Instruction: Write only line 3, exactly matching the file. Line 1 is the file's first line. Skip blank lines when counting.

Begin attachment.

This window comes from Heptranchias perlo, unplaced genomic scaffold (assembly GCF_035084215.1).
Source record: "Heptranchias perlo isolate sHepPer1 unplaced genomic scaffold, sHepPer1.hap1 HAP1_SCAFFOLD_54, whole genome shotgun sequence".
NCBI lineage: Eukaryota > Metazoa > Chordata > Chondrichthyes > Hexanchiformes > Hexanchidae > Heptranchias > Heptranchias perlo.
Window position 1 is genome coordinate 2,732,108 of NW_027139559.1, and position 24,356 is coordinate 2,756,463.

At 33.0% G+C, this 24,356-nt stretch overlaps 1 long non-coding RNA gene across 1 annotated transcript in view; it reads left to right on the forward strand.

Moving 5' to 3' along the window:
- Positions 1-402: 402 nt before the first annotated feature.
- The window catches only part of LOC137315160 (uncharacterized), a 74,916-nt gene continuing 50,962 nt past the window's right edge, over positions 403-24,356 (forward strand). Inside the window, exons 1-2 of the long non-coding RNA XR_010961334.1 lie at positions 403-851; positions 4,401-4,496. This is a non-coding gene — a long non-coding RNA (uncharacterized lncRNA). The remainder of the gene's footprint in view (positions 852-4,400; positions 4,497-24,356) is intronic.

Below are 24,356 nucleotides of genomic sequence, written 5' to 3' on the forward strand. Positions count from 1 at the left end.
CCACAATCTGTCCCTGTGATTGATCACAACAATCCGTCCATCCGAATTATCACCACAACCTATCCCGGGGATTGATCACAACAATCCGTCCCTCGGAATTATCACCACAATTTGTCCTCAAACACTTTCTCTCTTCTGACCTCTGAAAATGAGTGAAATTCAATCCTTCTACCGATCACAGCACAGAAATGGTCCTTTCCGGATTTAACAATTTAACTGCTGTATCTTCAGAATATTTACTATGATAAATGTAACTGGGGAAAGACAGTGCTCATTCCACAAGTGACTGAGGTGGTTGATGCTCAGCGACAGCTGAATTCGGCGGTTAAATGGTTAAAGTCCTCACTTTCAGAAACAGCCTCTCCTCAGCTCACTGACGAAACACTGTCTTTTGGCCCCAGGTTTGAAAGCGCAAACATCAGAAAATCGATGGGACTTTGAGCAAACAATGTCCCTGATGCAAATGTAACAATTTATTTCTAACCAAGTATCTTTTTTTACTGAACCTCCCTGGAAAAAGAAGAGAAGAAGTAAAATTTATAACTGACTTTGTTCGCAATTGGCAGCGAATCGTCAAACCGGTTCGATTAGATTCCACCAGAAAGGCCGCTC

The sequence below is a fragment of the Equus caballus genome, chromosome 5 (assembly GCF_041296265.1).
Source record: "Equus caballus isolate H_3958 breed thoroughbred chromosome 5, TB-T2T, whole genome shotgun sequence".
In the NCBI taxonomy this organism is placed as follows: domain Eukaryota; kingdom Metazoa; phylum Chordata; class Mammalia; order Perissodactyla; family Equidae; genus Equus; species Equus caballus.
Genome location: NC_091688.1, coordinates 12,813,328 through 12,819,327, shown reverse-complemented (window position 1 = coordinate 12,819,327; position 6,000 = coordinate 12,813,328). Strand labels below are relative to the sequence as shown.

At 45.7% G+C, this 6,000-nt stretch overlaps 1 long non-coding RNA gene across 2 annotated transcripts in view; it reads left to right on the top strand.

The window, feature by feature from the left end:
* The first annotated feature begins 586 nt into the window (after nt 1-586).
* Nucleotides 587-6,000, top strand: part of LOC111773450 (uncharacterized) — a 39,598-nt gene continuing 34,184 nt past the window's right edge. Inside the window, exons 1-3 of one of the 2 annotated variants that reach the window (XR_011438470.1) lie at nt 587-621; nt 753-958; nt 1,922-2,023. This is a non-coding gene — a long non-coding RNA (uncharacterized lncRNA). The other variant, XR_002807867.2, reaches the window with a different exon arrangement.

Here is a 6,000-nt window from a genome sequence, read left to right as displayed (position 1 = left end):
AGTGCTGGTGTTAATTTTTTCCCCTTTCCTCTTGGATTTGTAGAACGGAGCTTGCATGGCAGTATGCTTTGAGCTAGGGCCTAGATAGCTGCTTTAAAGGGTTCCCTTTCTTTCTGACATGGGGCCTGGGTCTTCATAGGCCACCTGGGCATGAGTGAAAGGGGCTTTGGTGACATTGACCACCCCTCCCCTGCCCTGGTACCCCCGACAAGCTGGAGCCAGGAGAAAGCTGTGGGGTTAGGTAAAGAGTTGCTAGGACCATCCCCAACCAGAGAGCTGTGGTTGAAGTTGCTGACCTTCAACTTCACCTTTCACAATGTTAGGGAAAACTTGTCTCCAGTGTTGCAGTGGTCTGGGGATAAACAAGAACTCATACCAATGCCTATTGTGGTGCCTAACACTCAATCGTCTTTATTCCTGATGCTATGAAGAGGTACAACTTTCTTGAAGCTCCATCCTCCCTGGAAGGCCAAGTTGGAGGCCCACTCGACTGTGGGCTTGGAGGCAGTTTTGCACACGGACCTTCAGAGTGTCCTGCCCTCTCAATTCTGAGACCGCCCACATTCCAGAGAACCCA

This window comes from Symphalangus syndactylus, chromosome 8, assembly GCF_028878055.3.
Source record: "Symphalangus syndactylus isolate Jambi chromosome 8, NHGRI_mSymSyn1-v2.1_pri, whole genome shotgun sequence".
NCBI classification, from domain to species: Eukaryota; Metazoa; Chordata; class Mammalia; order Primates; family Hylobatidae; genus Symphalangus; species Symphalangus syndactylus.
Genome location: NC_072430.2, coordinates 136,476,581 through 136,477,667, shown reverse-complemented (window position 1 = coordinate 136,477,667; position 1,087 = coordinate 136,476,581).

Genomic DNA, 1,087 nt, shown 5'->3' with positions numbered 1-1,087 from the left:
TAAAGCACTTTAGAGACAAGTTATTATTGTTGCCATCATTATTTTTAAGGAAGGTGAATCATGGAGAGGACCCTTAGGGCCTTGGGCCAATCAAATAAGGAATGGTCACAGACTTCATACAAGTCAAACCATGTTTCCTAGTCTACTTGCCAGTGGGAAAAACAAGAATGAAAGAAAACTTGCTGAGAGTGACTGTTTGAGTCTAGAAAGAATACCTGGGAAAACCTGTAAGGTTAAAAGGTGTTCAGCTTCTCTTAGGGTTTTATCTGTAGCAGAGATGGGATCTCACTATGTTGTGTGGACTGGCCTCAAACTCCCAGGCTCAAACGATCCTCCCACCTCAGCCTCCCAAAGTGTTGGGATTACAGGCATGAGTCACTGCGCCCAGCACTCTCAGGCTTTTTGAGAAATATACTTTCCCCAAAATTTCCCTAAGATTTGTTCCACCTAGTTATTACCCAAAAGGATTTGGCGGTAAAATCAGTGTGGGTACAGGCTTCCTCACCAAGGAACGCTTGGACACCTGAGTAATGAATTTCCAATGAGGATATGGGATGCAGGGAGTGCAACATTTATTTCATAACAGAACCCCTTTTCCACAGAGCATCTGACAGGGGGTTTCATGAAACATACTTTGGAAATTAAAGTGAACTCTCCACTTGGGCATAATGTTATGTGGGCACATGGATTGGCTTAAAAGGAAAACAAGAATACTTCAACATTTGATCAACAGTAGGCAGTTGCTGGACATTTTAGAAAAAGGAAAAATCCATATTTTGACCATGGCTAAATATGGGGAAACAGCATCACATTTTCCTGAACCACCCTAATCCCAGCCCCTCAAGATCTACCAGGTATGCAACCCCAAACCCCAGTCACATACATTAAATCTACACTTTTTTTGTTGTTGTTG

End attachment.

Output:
NCBI lineage: Eukaryota > Metazoa > Chordata > Chondrichthyes > Hexanchiformes > Hexanchidae > Heptranchias > Heptranchias perlo.